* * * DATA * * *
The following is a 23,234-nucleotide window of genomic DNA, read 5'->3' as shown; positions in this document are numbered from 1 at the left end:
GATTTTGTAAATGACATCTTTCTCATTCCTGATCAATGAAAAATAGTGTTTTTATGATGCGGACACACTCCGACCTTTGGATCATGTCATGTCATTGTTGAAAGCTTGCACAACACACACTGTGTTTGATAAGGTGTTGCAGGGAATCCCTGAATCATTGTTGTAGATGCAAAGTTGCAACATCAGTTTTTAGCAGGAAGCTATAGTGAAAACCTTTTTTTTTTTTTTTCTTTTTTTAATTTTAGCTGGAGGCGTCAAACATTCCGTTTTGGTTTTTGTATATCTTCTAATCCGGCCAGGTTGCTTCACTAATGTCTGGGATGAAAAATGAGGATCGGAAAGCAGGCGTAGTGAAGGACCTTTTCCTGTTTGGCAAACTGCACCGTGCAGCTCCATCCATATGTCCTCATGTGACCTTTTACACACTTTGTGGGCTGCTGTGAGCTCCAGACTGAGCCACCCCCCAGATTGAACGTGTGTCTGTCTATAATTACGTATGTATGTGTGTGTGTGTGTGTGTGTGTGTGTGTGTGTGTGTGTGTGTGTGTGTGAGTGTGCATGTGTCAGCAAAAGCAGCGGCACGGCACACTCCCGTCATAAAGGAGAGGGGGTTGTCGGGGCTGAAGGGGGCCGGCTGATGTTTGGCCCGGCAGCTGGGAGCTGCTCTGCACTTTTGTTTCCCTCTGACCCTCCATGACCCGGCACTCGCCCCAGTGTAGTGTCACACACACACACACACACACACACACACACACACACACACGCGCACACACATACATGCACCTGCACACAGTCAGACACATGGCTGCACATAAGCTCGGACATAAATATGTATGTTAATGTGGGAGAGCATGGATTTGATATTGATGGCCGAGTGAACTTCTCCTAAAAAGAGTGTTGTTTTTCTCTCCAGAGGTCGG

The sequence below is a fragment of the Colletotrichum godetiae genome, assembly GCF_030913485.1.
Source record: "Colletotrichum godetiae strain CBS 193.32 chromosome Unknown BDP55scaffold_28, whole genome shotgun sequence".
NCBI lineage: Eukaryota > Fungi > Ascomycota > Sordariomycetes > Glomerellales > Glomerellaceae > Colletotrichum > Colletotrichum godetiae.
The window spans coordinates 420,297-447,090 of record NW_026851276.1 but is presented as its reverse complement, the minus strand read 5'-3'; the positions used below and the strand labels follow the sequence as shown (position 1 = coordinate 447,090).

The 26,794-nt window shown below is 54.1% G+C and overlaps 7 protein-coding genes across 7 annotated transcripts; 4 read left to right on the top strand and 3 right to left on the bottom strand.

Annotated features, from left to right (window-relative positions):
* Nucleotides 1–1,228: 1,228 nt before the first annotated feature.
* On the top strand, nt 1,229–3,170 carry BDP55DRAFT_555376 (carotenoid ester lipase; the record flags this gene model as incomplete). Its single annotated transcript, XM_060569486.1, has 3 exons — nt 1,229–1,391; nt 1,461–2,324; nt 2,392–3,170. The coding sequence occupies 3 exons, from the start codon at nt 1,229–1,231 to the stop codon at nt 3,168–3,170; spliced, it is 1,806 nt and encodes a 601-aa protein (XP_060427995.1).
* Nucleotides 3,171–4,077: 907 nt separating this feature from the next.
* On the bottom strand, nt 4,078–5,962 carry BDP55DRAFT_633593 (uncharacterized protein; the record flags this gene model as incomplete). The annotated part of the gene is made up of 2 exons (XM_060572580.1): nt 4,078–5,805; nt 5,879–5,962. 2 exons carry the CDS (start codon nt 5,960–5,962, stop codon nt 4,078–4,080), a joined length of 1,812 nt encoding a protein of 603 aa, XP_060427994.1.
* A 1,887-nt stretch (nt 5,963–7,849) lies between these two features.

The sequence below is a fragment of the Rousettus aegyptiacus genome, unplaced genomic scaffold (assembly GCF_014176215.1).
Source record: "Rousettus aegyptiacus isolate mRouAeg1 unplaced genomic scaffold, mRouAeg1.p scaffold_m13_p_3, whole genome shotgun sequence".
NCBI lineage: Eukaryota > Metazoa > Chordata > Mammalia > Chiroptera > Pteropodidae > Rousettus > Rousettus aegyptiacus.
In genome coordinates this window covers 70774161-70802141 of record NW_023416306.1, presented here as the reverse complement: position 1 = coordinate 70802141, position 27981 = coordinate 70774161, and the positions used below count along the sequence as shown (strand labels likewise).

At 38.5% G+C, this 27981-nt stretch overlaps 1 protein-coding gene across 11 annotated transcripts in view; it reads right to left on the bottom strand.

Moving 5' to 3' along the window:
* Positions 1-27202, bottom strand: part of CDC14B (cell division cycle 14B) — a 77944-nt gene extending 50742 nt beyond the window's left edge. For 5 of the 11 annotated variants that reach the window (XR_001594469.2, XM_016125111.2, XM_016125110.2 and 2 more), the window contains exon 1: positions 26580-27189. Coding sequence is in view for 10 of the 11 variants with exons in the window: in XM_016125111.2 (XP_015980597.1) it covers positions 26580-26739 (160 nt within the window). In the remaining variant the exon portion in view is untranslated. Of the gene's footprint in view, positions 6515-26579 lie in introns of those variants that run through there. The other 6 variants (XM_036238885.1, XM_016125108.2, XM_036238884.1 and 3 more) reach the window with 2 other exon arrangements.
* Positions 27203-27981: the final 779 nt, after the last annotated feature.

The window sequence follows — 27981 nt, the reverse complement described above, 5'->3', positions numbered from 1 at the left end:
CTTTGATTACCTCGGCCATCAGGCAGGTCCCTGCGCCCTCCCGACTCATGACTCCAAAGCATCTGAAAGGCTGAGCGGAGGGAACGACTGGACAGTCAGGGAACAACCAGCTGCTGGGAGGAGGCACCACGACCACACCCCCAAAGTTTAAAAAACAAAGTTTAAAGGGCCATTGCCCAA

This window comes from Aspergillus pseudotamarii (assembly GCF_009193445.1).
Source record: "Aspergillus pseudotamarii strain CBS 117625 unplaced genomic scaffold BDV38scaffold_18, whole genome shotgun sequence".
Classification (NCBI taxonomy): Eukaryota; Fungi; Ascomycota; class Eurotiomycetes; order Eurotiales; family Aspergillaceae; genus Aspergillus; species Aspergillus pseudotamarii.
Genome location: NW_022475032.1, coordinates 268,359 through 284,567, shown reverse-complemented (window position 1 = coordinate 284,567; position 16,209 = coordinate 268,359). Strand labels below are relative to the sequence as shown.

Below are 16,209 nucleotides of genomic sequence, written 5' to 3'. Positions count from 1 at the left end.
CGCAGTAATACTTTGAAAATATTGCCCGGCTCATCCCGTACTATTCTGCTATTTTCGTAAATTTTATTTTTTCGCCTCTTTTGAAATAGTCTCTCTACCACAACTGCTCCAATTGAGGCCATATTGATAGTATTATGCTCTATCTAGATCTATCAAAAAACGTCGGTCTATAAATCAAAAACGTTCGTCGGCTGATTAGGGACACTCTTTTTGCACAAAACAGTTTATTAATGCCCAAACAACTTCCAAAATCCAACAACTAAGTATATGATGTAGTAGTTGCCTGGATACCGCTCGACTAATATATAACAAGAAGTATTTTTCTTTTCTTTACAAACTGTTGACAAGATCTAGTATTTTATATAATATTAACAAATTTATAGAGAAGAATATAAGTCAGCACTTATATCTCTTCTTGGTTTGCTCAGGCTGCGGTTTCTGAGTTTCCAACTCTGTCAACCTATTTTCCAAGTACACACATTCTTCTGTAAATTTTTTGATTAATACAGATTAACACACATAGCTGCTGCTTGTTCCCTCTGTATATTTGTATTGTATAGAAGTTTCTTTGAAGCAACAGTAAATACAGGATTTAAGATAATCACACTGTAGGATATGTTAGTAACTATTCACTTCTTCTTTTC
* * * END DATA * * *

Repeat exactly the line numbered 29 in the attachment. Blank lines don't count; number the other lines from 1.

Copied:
CGCAGTAATACTTTGAAAATATTGCCCGGCTCATCCCGTACTATTCTGCTATTTTCGTAAATTTTATTTTTTCGCCTCTTTTGAAATAGTCTCTCTACCACAACTGCTCCAATTGAGGCCATATTGATAGTATTATGCTCTATCTAGATCTATCAAAAAACGTCGGTCTATAAATCAAAAACGTTCGTCGGCTGATTAGGGACACTCTTTTTGCACAAAACAGTTTATTAATGCCCAAACAACTTCCAAAATCCAACAACTAAGTATATGATGTAGTAGTTGCCTGGATACCGCTCGACTAATATATAACAAGAAGTATTTTTCTTTTCTTTACAAACTGTTGACAAGATCTAGTATTTTATATAATATTAACAAATTTATAGAGAAGAATATAAGTCAGCACTTATATCTCTTCTTGGTTTGCTCAGGCTGCGGTTTCTGAGTTTCCAACTCTGTCAACCTATTTTCCAAGTACACACATTCTTCTGTAAATTTTTTGATTAATACAGATTAACACACATAGCTGCTGCTTGTTCCCTCTGTATATTTGTATTGTATAGAAGTTTCTTTGAAGCAACAGTAAATACAGGATTTAAGATAATCACACTGTAGGATATGTTAGTAACTATTCACTTCTTCTTTTC